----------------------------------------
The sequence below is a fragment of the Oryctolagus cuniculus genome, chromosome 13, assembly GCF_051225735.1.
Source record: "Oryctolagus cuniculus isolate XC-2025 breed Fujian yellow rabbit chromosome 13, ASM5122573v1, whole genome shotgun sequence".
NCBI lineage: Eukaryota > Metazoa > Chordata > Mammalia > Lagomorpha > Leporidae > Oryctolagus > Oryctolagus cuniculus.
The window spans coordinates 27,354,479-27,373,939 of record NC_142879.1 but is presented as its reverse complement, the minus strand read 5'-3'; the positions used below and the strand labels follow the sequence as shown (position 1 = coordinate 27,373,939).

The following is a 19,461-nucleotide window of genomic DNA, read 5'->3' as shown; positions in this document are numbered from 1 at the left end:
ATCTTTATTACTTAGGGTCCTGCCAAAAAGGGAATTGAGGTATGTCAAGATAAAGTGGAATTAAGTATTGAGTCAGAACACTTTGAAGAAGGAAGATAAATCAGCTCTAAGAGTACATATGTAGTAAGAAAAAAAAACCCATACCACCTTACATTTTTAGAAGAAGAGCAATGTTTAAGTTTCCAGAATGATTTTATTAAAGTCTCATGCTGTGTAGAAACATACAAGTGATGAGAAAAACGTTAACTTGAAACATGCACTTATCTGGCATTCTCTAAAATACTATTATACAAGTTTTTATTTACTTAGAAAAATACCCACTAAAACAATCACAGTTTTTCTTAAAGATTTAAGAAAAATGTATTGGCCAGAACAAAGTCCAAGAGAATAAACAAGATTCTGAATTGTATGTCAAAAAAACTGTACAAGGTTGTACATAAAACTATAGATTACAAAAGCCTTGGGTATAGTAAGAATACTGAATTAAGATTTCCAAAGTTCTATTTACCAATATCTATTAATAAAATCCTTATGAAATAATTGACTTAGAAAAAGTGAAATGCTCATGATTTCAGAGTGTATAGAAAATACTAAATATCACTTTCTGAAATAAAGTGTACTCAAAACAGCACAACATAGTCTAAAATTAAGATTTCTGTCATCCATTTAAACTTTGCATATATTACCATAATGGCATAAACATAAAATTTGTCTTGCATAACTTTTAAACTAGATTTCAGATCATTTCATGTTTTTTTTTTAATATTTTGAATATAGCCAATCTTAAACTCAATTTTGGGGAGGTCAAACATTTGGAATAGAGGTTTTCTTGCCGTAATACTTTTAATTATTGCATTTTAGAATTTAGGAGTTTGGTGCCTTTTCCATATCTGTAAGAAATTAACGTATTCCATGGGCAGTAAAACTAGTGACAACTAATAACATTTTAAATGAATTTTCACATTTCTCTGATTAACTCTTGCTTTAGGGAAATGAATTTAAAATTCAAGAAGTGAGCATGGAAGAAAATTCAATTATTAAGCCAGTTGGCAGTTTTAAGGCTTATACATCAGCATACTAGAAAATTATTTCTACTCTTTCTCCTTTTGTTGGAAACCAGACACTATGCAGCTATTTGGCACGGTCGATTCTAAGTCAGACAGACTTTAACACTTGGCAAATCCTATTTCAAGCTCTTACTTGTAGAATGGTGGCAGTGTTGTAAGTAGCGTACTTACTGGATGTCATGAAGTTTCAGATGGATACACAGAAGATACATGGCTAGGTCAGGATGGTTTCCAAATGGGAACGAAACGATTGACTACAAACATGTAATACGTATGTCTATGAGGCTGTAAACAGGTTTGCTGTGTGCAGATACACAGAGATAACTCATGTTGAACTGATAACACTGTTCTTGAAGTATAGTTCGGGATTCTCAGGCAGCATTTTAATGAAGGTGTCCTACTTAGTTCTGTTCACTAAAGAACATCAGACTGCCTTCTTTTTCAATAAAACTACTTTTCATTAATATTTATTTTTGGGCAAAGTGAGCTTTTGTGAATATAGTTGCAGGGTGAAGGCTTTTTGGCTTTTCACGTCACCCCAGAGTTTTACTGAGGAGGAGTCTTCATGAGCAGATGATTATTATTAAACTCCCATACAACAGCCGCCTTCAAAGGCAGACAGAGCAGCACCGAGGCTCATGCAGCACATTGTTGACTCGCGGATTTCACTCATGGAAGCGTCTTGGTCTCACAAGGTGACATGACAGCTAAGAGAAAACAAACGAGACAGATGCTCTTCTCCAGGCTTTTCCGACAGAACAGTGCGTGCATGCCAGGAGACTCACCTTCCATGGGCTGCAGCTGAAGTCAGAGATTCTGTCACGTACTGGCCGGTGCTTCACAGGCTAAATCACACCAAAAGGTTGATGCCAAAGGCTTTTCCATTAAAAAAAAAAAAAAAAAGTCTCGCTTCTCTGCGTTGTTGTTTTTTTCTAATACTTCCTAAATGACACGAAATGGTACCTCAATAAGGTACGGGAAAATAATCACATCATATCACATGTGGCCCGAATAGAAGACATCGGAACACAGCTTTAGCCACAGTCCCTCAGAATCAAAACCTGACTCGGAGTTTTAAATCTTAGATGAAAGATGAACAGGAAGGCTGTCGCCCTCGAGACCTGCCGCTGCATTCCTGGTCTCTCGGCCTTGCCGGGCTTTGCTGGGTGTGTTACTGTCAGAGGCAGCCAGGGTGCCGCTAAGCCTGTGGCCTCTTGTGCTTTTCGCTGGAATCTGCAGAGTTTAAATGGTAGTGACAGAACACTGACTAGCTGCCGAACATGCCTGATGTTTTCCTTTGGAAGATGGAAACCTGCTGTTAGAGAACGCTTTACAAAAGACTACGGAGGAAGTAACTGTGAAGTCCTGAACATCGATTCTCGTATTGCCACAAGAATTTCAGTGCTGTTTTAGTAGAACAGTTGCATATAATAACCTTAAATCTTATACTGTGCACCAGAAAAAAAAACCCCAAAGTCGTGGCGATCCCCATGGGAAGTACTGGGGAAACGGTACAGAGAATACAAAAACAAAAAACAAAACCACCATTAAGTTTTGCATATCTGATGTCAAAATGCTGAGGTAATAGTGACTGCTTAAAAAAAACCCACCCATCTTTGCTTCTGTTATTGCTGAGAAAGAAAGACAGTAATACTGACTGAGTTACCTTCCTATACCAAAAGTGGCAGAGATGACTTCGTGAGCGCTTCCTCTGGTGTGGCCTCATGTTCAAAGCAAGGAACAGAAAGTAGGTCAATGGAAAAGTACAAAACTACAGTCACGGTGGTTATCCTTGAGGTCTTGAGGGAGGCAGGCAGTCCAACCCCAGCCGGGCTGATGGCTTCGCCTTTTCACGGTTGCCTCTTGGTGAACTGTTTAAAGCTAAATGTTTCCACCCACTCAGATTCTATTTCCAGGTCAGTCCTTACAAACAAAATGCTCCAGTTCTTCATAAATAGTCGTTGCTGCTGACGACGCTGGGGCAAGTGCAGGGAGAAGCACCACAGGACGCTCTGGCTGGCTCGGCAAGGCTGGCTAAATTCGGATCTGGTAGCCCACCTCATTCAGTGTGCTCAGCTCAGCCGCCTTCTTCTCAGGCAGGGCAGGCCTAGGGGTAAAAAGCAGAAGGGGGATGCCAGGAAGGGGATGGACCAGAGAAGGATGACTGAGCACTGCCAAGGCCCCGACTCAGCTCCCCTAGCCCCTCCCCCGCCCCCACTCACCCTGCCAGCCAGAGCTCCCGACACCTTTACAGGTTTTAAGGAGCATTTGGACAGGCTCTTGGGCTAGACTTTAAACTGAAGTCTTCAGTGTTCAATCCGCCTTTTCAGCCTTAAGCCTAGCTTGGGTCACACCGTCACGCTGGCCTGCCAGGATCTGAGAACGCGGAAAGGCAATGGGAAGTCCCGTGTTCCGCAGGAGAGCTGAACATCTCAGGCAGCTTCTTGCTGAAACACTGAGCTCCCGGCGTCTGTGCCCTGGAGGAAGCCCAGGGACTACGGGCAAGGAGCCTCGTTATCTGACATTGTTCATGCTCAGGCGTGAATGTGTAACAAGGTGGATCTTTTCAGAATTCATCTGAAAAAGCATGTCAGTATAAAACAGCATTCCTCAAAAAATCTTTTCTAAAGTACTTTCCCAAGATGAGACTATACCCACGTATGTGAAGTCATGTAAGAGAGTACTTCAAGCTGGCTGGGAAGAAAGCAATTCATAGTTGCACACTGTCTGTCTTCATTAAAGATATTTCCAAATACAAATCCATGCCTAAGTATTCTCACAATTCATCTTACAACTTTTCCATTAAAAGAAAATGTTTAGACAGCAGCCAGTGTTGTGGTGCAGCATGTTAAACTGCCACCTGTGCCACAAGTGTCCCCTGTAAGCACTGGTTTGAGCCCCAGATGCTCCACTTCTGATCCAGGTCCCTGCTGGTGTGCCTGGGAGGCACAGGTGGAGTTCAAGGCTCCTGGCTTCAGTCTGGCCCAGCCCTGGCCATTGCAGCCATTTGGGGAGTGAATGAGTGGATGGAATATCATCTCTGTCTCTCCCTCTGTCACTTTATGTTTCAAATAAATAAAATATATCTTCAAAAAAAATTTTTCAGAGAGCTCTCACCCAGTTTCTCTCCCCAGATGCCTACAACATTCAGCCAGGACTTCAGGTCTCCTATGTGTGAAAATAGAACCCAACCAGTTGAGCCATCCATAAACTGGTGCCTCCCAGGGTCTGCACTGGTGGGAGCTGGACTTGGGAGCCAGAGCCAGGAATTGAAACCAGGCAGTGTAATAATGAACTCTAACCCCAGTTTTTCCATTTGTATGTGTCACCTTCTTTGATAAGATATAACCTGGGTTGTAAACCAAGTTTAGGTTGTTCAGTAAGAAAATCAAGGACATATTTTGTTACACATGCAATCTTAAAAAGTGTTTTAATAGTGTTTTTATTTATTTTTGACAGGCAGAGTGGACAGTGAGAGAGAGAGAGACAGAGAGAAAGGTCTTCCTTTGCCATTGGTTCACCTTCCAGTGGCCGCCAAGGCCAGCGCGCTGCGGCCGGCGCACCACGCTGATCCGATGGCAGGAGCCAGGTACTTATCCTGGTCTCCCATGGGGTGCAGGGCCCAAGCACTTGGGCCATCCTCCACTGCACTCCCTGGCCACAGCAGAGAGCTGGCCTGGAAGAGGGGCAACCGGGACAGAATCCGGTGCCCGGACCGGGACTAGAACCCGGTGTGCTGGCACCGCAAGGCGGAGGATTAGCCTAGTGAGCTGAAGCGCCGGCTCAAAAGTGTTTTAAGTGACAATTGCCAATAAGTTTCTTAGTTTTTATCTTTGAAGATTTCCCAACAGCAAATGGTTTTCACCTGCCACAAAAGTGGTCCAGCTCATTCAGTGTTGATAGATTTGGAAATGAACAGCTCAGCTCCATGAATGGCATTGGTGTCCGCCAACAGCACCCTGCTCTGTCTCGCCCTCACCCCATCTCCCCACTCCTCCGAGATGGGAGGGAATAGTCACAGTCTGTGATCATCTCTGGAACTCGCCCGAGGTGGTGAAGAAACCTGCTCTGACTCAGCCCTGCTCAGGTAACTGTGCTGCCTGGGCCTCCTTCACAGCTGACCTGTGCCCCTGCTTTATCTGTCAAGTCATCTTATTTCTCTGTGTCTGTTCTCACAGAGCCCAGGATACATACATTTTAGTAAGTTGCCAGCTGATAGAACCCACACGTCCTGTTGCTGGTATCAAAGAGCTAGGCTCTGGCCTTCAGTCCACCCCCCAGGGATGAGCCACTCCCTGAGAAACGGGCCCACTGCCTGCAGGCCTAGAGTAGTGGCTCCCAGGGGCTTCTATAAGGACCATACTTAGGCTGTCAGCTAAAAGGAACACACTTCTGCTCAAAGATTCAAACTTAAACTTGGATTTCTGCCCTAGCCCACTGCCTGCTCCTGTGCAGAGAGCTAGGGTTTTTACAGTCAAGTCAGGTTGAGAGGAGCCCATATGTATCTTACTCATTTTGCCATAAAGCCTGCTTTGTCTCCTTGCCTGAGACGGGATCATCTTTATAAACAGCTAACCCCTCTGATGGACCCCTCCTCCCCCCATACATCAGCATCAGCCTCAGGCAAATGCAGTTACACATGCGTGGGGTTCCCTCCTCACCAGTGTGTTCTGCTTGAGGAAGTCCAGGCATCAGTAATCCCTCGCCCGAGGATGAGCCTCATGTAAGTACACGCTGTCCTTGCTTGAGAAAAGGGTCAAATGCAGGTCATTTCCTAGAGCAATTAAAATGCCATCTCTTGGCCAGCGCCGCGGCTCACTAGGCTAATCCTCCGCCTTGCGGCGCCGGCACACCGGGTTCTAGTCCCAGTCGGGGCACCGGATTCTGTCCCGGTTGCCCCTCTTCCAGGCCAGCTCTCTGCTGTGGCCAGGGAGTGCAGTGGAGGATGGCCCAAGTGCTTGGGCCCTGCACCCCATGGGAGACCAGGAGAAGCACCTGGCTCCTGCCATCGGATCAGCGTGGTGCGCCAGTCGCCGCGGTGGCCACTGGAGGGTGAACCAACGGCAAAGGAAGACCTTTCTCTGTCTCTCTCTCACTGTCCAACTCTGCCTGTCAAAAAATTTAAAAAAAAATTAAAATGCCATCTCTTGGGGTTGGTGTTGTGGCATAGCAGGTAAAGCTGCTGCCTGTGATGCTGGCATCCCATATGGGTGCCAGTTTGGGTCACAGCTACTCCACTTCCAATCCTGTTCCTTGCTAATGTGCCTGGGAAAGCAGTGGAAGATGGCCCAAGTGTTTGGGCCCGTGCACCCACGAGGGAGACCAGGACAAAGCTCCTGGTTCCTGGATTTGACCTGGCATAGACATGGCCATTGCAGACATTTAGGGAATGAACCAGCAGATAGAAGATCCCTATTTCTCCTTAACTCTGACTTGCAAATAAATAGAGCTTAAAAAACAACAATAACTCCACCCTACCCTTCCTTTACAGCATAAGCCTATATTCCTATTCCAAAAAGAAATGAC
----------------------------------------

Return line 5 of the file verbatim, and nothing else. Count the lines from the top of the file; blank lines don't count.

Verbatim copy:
The following is a 19,461-nucleotide window of genomic DNA, read 5'->3' as shown; positions in this document are numbered from 1 at the left end: